,

 Modern F1 cars are an interesting extreme contradiction in what should be correct geometry.  They have an ultra high front roll center and a backwards sloping roll axis.  The front suspension geometry and roll couple distribution are both totally sacrificed for aerodynamics.  An F1 car probably pushes in super low speed turns, but then again I guess F1 cars hardly ever corner at super low speeds.

The mass and roll center locations can be used to predict the car’s natural handling characteristics. If the front and rear roll centers are plotted and a line is drawn between them, that line will represent the roll axis of the car.  The roll axis is the axis that the car rolls around in a turn. The mass axis of the car can be plotted roughly by drawing a line through the front and rear masses of the car used for plotting the roll centers.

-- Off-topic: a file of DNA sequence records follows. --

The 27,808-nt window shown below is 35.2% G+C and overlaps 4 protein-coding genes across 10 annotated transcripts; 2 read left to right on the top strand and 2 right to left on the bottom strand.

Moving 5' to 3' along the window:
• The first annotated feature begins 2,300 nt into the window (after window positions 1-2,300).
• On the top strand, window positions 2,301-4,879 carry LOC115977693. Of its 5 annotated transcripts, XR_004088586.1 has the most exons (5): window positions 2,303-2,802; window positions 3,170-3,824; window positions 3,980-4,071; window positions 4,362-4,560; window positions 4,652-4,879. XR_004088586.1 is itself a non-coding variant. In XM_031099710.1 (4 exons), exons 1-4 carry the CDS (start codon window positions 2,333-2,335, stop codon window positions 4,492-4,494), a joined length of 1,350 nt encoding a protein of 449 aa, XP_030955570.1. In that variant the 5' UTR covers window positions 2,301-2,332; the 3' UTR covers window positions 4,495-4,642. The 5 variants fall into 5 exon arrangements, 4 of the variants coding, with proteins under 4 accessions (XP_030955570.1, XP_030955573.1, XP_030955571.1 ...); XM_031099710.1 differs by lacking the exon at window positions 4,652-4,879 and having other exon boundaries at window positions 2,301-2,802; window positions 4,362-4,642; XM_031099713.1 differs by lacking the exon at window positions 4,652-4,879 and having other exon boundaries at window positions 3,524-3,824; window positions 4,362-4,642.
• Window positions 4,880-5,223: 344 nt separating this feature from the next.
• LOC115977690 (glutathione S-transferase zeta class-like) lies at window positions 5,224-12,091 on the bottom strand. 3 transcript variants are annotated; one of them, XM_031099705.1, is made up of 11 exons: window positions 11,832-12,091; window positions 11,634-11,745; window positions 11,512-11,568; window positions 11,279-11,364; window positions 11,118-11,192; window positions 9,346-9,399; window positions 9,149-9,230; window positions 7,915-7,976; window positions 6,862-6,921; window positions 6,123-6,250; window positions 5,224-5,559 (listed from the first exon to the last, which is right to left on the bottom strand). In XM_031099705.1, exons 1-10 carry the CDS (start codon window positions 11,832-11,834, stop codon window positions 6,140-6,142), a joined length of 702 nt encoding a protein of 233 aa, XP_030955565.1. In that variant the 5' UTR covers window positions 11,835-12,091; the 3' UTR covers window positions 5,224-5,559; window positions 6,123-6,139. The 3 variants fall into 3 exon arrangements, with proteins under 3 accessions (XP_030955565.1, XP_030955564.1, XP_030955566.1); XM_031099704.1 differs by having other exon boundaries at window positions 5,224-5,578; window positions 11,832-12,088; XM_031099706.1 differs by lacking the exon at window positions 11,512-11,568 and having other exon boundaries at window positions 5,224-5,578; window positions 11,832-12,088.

Can you guess what the terminal handling characteristics of this Porsche with a heavy rear weight bias and a low rear roll moment is going to be?

The mass axis will henceforth be called the Mike axis since I could not find a preexisting engineering term for it! When the roll axis and the Mike axis are plotted next to each other, the distance and slope between the two will give you what the car’s natural handling tendencies will be.

 Ahhh, Sport Compact car called the roll axis the Mike Axis!

If the space between the two lines is less in the front of the car, with an upward sloping Mike axis, the car will tend to understeer due to greater weight transfer to the outside wheels at the front of the car due to a greater amount of geometric anti roll.  If the distance between the lines is greater at the front and less in the rear, the car will understeer less due to the greater amount of rear geometric anti roll giving more rear outside weight transfer.